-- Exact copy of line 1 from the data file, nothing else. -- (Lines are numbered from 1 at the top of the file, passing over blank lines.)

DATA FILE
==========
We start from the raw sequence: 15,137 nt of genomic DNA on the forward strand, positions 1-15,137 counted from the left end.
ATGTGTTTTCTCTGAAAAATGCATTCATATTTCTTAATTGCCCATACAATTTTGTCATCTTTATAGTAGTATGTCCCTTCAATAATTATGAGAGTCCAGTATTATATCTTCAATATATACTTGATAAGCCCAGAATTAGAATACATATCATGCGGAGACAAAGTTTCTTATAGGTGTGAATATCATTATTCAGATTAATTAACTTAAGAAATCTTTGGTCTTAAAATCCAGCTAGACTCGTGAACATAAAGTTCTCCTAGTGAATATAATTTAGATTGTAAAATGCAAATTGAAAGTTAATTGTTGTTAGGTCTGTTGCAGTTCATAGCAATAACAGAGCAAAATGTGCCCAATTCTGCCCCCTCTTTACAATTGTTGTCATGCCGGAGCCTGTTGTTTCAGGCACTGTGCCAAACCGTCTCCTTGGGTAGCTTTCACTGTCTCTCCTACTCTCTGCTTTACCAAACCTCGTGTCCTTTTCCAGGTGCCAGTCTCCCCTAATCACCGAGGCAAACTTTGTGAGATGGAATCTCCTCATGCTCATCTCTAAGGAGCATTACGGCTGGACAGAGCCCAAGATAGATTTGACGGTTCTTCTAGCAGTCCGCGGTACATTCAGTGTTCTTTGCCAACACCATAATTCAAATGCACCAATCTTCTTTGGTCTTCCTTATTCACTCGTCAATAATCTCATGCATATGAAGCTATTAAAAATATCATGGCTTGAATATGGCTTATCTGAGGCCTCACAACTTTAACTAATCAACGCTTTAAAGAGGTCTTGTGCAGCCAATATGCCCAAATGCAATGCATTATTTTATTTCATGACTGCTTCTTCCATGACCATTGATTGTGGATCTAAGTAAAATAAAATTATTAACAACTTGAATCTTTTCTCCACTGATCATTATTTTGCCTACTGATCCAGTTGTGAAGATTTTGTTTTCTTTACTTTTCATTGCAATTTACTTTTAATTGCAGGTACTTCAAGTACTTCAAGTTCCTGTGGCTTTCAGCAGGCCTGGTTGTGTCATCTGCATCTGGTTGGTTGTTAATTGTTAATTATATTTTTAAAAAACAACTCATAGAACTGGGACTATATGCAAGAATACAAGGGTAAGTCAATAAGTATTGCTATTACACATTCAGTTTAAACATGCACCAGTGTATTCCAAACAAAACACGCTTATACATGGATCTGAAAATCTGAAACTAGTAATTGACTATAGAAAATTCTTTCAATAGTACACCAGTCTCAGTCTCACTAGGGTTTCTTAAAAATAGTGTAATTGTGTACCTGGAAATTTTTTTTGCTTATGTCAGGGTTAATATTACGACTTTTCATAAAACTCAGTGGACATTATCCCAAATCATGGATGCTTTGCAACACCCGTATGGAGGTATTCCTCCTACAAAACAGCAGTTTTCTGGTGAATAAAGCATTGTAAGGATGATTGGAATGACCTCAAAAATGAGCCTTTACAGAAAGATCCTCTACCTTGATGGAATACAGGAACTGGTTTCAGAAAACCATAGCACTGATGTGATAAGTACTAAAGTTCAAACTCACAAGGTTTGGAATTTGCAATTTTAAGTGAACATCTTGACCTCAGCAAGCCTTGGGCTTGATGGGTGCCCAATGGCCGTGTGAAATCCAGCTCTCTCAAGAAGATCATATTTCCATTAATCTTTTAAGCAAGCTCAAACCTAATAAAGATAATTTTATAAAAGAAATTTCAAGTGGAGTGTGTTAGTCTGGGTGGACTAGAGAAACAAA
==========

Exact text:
We start from the raw sequence: 15,137 nt of genomic DNA on the forward strand, positions 1-15,137 counted from the left end.